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How to develop a Growth Mindset via Psychological Safety?

The Safe2Great model integrating Psychological safety and growth mindset

Growth Mindset is not possible without Psychological Safety; Psychological Safety is not enough without Growth Mindset.

Safe2Great – the Concept that Integrates Psychological Safety and Growth Mindset

In the landscape of organizational and leadership development, the concepts of Growth Mindset and Psychological Safety have become increasingly prominent over the last decade. These ideas, often discussed separately, hold immense potential when merged into a cohesive framework. This integration is precisely what the ‘Safe2Great’ method achieves, offering a groundbreaking approach that combines the transformative power of a Growth Mindset with the foundational stability of Psychological Safety.

The ‘Safe2Great’ model presents a sequential pathway, guiding individuals from a state of survival, marked by reactive and fear-driven behaviors, to a state of proactive growth, characterized by continuous learning and adaptability. This progression is mapped out through four distinct stages.

1.  Survival Mode 

Survival Mode, within the ‘Safe2Great’ framework, is an instinctual state where individuals often find themselves overwhelmed by the demands and pressures of the workplace. It’s like being in choppy waters, where the sense of overload can trigger primitive responses such as fight, flight, or freeze. 

In the fight response, individuals may confront challenges with aggression or defiance, sometimes clashing with colleagues or leadership. In flight, there’s a tendency to shy away from problems, to withdraw in hopes that challenges will resolve themselves. The freeze response is akin to paralysis, a shutdown in the face of adversity where action feels impossible.

This mode is rife with complaining—a vocal expression of dissatisfaction that can foster a negative atmosphere. Criticism becomes the default language, often without the constructive intent to improve situations. Procrastination is another hallmark, delaying essential actions due to underlying fear or reluctance to face the impending challenge. 

Avoidance manifests as dodging responsibilities or difficult conversations, while cynicism creeps in, casting a shadow of doubt on motives and questioning the value of efforts. Isolation is a common consequence, as individuals retreat into silos, cutting off from the support and collaboration of their peers. And finally, blame is often assigned as a defense mechanism, a way to deflect from facing one’s vulnerabilities or shortcomings.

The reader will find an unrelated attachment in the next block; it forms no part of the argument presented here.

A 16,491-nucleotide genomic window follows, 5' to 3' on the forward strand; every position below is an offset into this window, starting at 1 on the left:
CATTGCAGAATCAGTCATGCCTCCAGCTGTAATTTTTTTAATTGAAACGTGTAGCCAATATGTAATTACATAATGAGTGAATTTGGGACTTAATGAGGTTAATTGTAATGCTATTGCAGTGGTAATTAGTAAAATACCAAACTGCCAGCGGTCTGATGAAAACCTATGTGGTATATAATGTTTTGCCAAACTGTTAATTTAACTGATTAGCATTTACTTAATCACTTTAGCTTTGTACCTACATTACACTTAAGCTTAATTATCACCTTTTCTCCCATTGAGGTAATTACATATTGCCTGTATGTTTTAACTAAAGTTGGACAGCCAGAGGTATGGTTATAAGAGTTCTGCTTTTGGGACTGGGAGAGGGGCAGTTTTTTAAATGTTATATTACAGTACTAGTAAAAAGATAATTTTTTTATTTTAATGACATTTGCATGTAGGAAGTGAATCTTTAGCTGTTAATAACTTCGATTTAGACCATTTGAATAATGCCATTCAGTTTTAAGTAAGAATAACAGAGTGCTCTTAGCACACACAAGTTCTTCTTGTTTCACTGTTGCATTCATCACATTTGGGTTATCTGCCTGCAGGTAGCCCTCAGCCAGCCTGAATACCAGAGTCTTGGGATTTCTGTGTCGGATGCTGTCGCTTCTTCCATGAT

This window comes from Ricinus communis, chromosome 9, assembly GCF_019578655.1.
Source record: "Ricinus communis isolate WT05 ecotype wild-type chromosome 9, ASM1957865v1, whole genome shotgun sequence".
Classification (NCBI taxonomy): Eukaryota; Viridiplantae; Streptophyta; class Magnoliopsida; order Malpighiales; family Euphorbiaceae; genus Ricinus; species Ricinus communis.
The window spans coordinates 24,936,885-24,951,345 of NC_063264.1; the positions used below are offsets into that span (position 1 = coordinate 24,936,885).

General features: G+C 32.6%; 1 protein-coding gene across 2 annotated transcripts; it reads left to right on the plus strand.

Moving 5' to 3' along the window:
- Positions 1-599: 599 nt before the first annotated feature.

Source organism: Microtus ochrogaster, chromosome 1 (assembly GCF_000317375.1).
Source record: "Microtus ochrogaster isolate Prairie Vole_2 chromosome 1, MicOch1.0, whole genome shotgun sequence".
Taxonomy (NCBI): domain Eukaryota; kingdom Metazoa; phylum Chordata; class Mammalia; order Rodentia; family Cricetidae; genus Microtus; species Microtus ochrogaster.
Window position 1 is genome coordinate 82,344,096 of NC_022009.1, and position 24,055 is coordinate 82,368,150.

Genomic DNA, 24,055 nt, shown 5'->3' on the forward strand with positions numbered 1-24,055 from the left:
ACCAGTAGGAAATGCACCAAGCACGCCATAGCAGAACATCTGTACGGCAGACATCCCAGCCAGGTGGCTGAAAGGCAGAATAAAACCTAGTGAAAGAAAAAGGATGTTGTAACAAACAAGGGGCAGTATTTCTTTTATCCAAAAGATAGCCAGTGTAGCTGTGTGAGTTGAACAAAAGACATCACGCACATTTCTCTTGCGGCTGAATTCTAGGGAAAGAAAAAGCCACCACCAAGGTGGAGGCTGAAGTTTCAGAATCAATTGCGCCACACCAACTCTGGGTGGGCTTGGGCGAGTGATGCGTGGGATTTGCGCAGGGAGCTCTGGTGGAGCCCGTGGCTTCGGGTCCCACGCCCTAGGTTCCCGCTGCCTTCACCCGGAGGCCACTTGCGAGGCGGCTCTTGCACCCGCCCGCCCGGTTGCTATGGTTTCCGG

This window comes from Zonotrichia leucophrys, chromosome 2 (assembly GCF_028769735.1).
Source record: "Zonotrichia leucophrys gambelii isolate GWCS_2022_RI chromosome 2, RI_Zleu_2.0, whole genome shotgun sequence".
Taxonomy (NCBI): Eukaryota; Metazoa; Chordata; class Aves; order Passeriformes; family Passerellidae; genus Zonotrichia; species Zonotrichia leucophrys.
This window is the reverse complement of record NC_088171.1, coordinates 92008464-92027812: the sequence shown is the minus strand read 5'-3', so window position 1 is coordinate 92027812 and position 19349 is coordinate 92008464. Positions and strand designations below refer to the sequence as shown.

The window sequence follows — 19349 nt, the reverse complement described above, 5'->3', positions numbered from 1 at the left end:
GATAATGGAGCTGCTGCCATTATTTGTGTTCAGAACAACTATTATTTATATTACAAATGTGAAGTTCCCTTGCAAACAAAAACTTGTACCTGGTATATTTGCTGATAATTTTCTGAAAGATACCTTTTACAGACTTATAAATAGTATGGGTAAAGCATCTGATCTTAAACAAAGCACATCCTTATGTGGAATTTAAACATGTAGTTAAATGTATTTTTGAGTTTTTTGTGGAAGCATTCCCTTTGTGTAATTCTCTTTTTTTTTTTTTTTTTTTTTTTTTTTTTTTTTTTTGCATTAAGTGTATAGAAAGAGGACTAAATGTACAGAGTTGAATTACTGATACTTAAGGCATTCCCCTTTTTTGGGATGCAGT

In Survival Mode, the focus is on immediate survival, not growth. The behaviors it elicits are counterproductive to development, collaboration, and the fostering of a positive work environment. The challenge for individuals and leaders is to recognize this mode and implement strategies that help navigate away from these reactive tendencies towards a more constructive and growth-oriented mindset.

2.  Protective Mindset 

This stage is characterized by one-dimensional strengths where people are encouraged to be themselves. While positive values, ambitions and healthy habits emerge at this stage they are poorly integrated with how we build our potential together with others. This is essentially an individualistic phase with little recognition of collective needs and potential for development.

Moving from survival to a protective mindset involves letting go partially of the fears of the survival mode. There’s a shift from feeling unsafe towards feelings of stability and security. While this stage offers a sense of safety, it can also lead to resistance against change and a preference for the status quo. This phase involves seeking comfort, sticking to routines, avoiding conflict, resisting change, and focusing on controlling the environment to maintain stability. The shift from survival to protective mindset includes reducing immediate threats and seeking a sense of security.

In the ‘Safe to Great’ framework, the progression from surviving to a protective mindset is intrinsically connected to the first two stages of psychological safety—Belonging and Shared Path. These stages are fundamental in transitioning individuals and teams from a state of mere survival, characterized by fear and defensiveness, to one where they begin to lay the groundwork for protection, stability, and eventually growth.


The stage of Belonging counteracts the survival mode’s isolation and fear by fostering an environment where individuals feel unconditionally accepted. In survival mode, people often operate under stress, viewing the workplace as a threat to their security or status. By establishing a sense of belonging, this threat is diminished, allowing individuals to shift from a defensive stance to one where they feel part of a supportive community. Belonging creates the psychological safety necessary to move away from survival instincts towards a more protective and stable mindset, where the fear of negative judgment or repercussions is lessened.